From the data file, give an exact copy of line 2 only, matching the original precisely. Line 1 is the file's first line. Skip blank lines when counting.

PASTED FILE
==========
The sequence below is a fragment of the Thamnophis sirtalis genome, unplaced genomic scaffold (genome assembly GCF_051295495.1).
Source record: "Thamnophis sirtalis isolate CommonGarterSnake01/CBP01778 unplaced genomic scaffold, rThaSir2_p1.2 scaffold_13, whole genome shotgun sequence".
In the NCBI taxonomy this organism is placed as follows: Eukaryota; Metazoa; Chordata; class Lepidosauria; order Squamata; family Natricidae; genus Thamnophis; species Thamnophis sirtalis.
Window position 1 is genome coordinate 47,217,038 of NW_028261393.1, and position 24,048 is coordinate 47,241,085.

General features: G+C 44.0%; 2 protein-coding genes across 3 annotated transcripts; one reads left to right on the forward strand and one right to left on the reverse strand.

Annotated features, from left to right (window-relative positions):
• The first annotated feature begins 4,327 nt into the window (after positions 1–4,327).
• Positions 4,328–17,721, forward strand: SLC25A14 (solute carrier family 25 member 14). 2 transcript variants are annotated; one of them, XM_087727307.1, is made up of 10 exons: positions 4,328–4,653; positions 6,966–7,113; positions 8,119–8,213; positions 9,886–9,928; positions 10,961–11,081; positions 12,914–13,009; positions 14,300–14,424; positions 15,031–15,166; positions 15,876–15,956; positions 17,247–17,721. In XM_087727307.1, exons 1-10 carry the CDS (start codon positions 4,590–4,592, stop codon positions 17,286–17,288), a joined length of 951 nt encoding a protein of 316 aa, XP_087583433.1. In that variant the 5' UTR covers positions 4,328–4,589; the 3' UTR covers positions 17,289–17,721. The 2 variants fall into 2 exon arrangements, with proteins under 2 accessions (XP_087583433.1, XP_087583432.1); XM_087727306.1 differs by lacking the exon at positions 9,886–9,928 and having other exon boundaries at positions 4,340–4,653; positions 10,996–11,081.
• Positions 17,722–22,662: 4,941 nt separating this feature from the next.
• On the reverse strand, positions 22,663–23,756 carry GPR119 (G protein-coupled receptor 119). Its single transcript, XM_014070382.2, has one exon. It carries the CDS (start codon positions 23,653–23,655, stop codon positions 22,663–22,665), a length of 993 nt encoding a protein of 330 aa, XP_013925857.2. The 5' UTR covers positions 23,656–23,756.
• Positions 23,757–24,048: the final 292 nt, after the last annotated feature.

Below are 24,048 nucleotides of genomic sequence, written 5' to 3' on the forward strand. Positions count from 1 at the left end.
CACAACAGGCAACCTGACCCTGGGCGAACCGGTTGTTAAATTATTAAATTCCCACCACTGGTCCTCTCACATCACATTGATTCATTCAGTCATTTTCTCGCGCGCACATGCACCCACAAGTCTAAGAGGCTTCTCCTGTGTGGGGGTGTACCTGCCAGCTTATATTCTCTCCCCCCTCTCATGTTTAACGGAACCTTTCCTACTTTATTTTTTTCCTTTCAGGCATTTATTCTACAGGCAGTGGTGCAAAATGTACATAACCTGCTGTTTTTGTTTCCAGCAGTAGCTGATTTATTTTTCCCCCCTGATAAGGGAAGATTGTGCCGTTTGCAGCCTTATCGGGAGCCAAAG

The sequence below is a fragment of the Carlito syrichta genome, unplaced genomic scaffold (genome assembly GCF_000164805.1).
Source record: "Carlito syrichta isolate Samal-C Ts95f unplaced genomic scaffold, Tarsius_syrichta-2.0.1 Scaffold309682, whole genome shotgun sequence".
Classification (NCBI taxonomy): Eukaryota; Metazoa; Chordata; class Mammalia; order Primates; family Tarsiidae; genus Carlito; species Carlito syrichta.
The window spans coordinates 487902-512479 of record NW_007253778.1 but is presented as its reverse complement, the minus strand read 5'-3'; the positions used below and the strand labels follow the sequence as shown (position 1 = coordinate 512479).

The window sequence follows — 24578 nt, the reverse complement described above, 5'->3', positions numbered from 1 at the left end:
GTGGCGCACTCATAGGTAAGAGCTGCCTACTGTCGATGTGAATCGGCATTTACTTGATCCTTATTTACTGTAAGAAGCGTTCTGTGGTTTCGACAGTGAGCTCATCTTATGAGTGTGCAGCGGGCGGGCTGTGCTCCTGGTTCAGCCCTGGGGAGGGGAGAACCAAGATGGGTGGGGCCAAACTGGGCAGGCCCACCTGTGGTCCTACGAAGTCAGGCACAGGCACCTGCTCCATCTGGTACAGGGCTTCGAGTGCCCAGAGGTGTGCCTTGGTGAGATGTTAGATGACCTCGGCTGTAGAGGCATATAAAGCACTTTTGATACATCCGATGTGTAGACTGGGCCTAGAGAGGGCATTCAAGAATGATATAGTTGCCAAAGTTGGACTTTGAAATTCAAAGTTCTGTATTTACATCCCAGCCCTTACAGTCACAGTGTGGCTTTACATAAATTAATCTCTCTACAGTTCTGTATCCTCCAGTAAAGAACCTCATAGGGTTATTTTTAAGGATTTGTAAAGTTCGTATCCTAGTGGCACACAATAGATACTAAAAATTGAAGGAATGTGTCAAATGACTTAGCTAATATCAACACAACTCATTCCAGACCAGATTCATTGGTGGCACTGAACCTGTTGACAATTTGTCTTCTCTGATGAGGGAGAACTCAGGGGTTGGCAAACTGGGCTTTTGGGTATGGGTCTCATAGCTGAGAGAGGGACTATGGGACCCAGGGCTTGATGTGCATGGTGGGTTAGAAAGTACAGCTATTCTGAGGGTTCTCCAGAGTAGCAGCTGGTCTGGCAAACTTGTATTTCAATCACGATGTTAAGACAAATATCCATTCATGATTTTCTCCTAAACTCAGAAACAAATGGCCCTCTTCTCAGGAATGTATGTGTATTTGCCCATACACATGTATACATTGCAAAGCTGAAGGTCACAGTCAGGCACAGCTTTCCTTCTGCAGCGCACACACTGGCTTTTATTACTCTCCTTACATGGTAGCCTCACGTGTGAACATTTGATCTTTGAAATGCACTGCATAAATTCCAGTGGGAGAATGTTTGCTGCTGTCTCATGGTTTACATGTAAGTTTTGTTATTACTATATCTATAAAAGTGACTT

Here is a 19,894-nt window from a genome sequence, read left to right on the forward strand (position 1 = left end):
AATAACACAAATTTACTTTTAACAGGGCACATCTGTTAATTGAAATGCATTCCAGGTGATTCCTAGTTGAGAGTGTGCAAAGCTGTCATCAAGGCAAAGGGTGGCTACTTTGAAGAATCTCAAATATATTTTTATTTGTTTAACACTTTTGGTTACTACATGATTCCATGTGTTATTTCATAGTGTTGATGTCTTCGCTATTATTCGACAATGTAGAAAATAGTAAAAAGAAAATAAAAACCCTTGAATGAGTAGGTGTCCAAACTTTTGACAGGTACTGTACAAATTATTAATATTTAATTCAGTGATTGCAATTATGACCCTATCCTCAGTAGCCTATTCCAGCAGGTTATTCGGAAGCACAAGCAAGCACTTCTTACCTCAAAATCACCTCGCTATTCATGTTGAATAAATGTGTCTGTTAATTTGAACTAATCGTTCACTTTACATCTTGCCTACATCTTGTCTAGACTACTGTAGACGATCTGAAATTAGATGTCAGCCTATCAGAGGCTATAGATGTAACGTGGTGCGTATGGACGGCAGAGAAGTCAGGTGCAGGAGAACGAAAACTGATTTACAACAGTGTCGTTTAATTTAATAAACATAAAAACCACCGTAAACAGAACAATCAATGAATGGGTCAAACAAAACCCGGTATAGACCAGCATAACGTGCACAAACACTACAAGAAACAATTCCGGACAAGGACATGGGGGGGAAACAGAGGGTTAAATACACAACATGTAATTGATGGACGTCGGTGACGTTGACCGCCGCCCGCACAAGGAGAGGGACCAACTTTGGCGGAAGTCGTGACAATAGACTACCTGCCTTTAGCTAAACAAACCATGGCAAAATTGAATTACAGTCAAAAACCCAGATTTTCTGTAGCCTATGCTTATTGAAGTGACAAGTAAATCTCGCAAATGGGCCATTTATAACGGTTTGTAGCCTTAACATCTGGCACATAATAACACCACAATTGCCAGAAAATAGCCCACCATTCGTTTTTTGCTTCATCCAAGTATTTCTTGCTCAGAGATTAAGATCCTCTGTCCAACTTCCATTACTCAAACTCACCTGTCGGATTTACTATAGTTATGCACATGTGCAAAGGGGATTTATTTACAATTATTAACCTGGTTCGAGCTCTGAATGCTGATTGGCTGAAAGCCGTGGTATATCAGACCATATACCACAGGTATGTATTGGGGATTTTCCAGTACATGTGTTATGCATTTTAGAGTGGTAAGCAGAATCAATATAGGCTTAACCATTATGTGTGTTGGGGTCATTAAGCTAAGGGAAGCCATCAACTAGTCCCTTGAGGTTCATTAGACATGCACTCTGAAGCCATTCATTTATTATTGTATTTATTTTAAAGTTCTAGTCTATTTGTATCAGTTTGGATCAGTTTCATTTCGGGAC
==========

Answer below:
Source record: "Thamnophis sirtalis isolate CommonGarterSnake01/CBP01778 unplaced genomic scaffold, rThaSir2_p1.2 scaffold_13, whole genome shotgun sequence".